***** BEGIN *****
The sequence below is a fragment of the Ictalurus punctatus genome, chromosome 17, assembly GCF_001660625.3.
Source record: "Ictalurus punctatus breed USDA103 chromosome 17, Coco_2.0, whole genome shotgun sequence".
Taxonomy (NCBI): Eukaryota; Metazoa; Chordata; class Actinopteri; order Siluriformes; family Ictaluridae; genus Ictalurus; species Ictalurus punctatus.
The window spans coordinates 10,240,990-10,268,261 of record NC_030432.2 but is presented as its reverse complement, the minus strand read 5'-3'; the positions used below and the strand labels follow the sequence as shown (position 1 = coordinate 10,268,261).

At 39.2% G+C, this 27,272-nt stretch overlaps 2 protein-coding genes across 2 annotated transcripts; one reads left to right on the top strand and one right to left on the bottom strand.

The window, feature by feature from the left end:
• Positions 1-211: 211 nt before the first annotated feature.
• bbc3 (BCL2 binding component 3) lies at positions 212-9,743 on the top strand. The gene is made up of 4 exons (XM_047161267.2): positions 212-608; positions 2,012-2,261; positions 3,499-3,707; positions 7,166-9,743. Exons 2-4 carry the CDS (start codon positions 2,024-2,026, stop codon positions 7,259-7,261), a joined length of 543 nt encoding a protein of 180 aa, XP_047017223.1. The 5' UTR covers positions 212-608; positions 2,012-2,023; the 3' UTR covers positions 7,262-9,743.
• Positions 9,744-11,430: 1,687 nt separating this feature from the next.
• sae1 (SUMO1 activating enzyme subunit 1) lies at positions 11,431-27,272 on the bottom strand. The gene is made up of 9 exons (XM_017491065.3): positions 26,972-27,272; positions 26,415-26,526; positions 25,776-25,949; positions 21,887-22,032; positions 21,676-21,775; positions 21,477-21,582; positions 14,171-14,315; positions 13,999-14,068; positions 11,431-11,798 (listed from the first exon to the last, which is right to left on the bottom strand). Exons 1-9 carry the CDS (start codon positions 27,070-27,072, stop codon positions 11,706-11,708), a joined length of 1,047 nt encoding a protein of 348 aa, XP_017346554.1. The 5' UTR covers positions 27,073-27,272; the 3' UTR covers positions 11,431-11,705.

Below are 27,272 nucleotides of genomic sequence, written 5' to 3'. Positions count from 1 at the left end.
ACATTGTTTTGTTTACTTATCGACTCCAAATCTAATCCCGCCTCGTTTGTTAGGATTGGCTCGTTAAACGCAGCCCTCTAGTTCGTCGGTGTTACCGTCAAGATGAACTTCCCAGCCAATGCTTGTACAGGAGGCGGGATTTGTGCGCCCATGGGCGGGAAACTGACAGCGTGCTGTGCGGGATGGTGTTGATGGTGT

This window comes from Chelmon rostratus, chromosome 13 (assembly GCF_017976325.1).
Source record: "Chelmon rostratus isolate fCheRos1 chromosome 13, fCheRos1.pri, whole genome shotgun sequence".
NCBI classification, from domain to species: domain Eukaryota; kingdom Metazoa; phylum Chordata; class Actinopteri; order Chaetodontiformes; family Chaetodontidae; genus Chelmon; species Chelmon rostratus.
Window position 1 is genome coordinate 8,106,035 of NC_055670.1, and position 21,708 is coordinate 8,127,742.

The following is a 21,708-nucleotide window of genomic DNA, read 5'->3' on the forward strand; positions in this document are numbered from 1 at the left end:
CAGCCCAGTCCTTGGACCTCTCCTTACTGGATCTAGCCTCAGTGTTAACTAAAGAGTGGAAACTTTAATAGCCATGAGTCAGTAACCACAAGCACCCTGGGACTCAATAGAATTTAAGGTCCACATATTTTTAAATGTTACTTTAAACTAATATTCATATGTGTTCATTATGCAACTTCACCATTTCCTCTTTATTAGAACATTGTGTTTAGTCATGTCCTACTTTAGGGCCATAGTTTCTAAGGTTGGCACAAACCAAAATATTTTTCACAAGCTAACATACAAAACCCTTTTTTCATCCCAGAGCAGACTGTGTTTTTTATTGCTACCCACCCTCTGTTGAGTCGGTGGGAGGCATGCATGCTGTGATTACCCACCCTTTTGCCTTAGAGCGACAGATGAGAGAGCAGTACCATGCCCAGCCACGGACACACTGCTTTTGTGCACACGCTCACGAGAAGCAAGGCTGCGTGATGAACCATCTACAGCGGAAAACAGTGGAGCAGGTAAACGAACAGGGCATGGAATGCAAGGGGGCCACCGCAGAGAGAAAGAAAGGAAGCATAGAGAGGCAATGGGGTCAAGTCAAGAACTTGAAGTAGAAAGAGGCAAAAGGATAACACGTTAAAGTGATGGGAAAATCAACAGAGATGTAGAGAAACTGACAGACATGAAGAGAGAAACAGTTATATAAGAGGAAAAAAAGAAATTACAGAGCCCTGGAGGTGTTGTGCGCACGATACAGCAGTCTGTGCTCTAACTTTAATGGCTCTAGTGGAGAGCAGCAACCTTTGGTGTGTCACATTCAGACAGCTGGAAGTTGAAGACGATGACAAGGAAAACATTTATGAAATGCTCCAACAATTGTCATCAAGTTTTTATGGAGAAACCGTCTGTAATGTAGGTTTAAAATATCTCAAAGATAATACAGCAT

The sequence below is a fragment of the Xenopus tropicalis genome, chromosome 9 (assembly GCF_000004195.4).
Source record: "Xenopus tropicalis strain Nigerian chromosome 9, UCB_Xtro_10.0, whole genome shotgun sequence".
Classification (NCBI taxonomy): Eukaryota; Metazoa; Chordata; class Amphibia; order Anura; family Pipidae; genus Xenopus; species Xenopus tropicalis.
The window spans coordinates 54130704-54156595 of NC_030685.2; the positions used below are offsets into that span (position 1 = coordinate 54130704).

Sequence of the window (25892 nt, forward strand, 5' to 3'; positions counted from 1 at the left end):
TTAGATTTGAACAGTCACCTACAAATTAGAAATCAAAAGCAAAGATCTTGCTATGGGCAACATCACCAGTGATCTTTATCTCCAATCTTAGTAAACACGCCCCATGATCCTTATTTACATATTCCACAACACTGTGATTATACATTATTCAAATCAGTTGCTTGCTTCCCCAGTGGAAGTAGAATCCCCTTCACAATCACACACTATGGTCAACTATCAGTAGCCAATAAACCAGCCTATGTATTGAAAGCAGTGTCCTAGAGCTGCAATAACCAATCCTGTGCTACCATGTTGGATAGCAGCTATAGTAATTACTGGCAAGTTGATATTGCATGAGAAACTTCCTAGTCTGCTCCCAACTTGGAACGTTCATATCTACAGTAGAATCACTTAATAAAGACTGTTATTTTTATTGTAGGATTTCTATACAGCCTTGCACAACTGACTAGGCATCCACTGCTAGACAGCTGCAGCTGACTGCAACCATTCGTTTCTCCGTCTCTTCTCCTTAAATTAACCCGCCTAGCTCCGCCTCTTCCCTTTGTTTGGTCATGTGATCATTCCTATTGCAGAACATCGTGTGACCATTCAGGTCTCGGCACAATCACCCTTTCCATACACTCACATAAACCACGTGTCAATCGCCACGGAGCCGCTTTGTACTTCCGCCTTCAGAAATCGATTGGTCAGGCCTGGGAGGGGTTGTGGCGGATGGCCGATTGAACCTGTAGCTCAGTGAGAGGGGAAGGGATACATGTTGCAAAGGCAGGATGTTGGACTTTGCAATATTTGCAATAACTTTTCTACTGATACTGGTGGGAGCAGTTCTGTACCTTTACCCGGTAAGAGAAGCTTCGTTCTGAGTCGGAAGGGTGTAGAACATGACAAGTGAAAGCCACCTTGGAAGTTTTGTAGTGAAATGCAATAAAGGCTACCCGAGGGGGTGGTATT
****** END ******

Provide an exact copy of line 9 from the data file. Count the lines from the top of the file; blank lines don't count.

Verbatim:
• Positions 9,744-11,430: 1,687 nt separating this feature from the next.